Paint Facts: The Truth about Oil Based Paints

Published on: Author: Anne Langton


Paint is one of those products that sooner or later we all seem to purchase or specify for our home improvement projects.  But there is currently still a lot of confusion about purchasing oil based (alkyd) paints.

 As an interior designer, I can tell you that regardless of what major paint brands say about how far latex based paints have been developed over the years, nothing beats the appearance of smooth oil based painted trim in an interior space. This “leveling” look of oil is preferred by many design professionals




Since 2005, most states follow federal guidelines which say that…


1.   It is against the law to sell  oil based paint in quantities larger than 1 quart IF the end use is application to anything other than a metal substrate

2.   Gallons of oil based paint are available for use on metal substrates only

3.   Which explains when going into your local paint store, why you will see shelves upon shelves of GALLONS of OIL BASED PAINTS.

And here is where it does get kind of tricky.  The oil based paints sold in quarts for end uses such as wood trim is basically the same paint as sold in gallons for metal applications!  Moreover there is no such thing as the “paint police” who will make sure consumers and contractors are not purchasing gallons of oil based paint to paint interior wood trim.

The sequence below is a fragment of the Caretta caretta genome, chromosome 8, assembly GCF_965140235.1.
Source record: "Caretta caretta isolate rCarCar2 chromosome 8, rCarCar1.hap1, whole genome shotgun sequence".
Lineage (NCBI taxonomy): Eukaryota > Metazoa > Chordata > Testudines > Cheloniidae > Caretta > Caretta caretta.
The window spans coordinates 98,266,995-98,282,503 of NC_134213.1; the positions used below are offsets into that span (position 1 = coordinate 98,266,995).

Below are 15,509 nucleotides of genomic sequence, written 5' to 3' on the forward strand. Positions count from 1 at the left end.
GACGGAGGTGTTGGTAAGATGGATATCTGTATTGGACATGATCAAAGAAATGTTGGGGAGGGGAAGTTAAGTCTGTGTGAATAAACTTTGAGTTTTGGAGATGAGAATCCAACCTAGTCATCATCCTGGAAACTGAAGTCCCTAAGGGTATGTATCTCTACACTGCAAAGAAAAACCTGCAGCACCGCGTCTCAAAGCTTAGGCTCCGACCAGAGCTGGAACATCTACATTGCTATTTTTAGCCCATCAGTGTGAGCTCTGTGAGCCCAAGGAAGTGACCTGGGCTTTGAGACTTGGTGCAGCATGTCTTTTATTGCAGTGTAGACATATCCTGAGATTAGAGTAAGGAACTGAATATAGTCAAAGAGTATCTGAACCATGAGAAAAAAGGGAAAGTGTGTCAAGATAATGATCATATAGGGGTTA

Why should we care?  The answer is quite simply for the good of our health and environment for now and future generations.  Volatile Organic Content (or VOC) is emitted from oil based paints and quite frankly these are not healthy critters to have hanging around.  Then of course there are other issues such as disposal and its effect on our ground water.

While I absolutely love freshly painted wood trim in oil based paint crisply done up in Ben Moore’s White Dove color, it’s important to keep in mind the bigger picture…and that is about preserving a healthy planet and its people.  So buy that quart size for wood trim or consider switching to a higher sheen latex paint (after using a good primer of course) and know you are doing your part for a healthier environment!